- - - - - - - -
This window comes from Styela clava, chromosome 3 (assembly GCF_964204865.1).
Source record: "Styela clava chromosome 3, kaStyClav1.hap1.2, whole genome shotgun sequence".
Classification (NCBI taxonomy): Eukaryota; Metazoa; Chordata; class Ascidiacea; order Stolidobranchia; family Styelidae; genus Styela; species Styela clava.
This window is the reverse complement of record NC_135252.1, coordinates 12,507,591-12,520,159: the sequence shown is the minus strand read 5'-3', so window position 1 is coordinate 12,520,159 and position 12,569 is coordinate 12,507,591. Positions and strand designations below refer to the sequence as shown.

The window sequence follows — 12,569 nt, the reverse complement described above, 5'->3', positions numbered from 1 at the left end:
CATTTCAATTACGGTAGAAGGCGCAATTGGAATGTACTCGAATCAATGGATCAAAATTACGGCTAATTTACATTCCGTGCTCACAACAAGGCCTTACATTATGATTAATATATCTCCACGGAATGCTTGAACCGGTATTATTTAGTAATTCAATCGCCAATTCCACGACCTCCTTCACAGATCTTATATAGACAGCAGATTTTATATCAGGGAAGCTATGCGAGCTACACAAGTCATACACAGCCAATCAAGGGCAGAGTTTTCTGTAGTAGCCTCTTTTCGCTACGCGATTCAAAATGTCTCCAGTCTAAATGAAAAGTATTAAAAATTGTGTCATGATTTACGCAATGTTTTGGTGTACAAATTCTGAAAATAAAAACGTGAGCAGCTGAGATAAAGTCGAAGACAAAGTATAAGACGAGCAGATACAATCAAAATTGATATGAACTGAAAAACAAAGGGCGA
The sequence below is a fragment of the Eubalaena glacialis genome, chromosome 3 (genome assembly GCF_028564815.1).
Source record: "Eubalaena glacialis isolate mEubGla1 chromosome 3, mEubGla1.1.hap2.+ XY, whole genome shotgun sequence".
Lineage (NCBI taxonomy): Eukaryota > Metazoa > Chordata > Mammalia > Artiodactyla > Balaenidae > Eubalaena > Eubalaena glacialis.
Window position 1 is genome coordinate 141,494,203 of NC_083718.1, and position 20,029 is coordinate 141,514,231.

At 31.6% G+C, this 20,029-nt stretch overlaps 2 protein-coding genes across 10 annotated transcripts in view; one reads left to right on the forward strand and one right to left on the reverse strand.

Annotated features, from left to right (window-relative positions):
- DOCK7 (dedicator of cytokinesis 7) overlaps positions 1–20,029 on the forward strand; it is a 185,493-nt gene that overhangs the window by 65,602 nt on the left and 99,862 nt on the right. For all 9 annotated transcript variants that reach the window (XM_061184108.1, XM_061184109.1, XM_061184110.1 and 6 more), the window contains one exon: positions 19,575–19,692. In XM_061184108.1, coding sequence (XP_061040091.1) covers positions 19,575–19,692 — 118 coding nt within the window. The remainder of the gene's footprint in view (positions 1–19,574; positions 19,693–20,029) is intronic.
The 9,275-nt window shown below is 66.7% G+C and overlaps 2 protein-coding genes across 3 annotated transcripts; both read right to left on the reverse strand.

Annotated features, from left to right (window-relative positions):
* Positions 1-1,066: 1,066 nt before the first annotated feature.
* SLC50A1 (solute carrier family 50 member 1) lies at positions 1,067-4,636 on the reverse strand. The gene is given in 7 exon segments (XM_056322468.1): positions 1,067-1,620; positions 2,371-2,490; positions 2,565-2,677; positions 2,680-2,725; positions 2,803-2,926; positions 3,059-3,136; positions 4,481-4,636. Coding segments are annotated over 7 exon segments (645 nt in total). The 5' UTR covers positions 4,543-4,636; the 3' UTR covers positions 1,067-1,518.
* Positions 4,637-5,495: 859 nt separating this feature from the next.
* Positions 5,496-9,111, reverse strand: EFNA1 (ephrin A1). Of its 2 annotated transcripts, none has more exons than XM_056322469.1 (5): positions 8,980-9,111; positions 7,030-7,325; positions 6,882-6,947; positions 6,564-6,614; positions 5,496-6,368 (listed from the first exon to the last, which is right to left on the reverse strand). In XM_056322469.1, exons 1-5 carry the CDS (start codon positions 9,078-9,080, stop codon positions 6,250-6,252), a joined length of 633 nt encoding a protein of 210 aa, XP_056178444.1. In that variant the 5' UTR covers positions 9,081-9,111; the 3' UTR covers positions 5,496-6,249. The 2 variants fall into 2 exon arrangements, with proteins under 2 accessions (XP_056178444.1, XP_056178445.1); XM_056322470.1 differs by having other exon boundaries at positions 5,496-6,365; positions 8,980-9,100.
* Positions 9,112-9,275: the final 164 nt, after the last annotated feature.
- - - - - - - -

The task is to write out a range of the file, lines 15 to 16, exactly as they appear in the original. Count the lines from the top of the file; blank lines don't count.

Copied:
Annotated features, from left to right (window-relative positions):
* Positions 1-1,066: 1,066 nt before the first annotated feature.